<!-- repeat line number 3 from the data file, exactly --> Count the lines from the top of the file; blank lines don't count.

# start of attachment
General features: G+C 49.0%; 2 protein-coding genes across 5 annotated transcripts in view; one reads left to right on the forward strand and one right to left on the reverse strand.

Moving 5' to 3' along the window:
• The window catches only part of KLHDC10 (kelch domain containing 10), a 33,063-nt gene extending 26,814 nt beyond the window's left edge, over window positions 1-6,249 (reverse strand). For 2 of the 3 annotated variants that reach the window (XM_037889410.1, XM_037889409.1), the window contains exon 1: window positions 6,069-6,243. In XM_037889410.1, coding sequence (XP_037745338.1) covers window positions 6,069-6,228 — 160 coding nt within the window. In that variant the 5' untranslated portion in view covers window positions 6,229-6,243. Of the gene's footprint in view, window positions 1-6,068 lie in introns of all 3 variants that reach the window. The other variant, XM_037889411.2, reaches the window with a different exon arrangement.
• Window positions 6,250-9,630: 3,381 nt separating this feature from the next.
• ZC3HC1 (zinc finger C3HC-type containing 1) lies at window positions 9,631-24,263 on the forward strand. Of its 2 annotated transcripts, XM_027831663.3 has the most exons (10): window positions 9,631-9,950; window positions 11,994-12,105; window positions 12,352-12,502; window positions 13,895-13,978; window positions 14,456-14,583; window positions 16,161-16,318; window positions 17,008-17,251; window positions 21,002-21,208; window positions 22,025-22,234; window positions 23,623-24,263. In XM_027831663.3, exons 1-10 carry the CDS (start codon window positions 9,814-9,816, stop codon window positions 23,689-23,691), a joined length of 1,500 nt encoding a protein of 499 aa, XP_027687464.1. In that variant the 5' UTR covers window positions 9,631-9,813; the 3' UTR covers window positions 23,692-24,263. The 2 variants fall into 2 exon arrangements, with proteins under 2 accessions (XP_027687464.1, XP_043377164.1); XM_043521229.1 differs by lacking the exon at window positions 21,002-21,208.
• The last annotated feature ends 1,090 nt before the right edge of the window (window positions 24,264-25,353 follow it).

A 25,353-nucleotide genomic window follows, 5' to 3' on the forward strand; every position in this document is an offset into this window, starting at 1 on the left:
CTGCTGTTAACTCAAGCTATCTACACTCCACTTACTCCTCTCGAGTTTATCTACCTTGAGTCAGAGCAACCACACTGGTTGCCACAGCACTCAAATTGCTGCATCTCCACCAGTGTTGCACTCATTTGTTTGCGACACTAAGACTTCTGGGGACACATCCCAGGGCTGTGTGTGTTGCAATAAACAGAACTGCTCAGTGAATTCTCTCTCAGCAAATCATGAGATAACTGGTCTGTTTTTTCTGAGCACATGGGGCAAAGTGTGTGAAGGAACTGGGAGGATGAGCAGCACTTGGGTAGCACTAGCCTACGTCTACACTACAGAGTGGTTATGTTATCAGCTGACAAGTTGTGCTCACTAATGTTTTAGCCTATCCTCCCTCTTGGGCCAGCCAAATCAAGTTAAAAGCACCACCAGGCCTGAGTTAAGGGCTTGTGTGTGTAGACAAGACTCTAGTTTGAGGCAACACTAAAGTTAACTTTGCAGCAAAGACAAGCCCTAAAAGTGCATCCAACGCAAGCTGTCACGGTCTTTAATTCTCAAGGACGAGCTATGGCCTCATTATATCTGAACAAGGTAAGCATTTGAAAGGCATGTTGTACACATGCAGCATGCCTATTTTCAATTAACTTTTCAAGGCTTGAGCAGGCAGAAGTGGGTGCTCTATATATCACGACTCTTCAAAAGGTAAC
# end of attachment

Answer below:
• The window catches only part of KLHDC10 (kelch domain containing 10), a 33,063-nt gene extending 26,814 nt beyond the window's left edge, over window positions 1-6,249 (reverse strand). For 2 of the 3 annotated variants that reach the window (XM_037889410.1, XM_037889409.1), the window contains exon 1: window positions 6,069-6,243. In XM_037889410.1, coding sequence (XP_037745338.1) covers window positions 6,069-6,228 — 160 coding nt within the window. In that variant the 5' untranslated portion in view covers window positions 6,229-6,243. Of the gene's footprint in view, window positions 1-6,068 lie in introns of all 3 variants that reach the window. The other variant, XM_037889411.2, reaches the window with a different exon arrangement.